Easter is make or break time for the abbey. Visitors are its lifeblood and the pandemic has affected numbers badly. New revenue schemes are necessary, one of which is Platinum Jubilee Roof Tours! Last year they opened up areas of the abbey people wouldn’t normally see and allowed them views over London they’d never have seen before. There’s confidence of getting the visitor numbers they need. Income from visitors is the abbey’s only income!
On Easter Sunday is held the all-important Easter vigil, which celebrates the Resurrection of Christ. It’s a crucial day for visitor numbers and will be the busiest day of all. Hopefully. The vestments will be the best gold for Easter, and the solemn Lenten draperies behind the High Altar, which have been up there for the forty days of Lent, have to be taken down and stored away until Lent commences again next year. All altars have to be dressed in their Easter best in time for the big evening service, which will begin in complete darkness late on the Saturday.
There are atmospheric shadows and the sweet singing of the choristers and light is at last brought back into the church. There is incense as the Easter candle (paschal candle) has to be placed in a stand in the very centre of the Cosmati pavement, where when lit it symbolises Christ’s resurrection. “The light of Christmas rising in glory to banish all darkness from our hearts and minds….” We are shown a view from above, with only the newly lit candles of the congregation illuminating the shadows. Then comes a great burst of organ sound as Easter is announced. The lights of the abbey come up at last. It’s very beautiful and moving.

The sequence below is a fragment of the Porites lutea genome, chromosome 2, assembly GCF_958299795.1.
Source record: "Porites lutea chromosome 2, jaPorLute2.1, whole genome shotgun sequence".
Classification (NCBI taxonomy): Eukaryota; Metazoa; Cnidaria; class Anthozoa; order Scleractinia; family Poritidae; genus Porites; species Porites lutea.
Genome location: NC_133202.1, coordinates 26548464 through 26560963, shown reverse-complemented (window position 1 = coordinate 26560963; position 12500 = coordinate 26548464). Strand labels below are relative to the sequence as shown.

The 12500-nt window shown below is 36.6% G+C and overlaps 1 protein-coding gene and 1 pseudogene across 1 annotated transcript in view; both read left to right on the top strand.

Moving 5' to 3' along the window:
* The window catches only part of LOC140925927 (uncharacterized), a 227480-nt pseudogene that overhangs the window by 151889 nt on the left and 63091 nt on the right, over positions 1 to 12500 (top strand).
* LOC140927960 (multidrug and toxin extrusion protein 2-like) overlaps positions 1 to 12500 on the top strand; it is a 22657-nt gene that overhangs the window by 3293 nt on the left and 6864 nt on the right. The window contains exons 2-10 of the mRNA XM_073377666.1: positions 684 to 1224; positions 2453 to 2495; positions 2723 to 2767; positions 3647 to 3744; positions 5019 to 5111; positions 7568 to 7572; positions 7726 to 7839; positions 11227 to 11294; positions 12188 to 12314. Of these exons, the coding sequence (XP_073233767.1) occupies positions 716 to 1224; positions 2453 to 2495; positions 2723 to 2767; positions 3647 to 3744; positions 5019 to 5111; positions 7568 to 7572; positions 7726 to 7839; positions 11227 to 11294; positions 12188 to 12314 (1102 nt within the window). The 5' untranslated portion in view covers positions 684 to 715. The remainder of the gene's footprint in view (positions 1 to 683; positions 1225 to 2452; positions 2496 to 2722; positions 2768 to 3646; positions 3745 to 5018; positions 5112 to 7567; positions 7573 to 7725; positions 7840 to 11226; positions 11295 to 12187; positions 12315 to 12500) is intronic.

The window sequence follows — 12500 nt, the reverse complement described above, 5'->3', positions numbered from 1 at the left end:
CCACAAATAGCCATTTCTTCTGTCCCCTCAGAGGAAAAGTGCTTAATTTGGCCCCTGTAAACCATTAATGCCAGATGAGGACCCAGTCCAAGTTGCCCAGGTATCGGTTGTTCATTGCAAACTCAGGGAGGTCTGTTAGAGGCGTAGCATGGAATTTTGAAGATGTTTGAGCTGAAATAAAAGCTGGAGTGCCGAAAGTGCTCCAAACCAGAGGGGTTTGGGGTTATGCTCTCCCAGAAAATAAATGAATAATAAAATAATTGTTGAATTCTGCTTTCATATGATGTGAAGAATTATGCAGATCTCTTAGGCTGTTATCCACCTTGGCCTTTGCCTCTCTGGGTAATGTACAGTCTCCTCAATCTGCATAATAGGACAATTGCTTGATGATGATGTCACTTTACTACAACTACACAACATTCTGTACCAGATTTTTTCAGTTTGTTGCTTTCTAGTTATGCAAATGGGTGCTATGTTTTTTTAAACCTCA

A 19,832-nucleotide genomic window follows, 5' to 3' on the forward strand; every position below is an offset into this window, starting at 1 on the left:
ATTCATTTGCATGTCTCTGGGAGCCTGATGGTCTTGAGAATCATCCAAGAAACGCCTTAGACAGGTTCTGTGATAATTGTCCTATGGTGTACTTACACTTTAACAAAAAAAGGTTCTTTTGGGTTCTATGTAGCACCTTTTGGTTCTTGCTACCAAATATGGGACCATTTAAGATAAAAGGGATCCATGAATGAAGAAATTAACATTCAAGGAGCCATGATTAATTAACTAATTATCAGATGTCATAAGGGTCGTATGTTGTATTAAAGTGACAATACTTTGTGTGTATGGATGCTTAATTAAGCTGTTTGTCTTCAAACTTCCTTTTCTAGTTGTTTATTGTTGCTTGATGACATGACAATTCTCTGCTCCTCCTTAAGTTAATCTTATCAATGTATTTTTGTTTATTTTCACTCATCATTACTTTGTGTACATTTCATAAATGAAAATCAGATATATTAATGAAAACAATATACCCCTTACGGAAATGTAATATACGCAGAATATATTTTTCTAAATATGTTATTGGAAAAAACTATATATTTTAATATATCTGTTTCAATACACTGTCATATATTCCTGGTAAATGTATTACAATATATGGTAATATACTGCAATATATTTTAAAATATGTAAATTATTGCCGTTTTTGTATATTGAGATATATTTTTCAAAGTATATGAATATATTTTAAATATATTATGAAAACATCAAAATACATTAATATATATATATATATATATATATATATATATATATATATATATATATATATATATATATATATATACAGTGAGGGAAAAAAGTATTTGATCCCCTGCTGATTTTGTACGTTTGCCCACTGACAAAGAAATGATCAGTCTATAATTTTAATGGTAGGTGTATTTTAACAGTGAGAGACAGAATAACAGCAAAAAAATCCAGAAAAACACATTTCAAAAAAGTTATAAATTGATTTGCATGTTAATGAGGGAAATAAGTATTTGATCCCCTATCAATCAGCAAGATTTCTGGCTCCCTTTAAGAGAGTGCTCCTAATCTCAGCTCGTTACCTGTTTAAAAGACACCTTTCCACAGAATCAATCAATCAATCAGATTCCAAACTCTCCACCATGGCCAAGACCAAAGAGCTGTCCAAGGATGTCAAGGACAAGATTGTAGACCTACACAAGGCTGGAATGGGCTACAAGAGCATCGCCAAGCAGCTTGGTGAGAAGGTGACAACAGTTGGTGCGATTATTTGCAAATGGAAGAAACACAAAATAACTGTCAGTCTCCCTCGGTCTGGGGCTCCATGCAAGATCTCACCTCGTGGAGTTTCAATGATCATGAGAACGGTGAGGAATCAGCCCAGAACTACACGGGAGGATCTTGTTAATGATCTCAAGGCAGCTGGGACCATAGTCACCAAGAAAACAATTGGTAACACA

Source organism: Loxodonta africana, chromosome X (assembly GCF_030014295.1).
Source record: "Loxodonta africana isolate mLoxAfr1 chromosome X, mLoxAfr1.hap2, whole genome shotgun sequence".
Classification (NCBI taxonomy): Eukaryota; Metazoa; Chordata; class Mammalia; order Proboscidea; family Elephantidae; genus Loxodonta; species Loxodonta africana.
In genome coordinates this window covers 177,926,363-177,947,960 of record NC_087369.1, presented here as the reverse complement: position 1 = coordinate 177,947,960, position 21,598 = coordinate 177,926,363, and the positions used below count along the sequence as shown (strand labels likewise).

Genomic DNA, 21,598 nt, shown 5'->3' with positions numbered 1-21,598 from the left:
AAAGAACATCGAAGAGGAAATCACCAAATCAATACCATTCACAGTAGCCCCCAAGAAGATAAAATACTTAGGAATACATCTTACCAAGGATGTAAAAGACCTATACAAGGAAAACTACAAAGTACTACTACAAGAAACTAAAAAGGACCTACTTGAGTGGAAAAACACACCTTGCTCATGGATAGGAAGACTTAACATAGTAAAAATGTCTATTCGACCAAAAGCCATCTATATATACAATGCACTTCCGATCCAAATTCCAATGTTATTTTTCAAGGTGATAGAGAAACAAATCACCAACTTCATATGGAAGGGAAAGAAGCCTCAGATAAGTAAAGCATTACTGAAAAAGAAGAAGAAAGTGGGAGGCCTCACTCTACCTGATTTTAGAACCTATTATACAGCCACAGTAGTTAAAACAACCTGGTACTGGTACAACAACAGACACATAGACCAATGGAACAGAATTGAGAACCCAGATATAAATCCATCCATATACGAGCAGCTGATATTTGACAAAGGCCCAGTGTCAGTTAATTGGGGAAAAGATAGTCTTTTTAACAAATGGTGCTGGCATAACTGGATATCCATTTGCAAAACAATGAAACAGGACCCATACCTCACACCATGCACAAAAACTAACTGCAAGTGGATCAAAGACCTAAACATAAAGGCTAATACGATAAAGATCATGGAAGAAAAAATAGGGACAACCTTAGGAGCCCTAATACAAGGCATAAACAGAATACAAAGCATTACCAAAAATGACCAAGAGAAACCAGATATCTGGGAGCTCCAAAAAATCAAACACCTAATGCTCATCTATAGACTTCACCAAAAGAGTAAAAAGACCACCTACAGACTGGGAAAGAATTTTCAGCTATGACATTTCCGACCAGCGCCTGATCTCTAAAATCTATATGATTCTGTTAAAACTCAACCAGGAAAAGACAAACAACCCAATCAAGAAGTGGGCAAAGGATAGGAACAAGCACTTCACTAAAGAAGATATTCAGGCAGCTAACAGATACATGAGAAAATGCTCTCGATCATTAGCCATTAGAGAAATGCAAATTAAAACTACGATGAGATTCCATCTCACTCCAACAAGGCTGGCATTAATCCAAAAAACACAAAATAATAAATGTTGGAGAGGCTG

Moving on, the abbey’s jubilee celebrations are on the brink. Timing is of the essence, and the bells must ring at the moment the royals exit the abbey. Inside all the shrines and memorials are being given a good dusting. Some tlc for Henry V, but especially for the Tomb of the Unknown Soldier.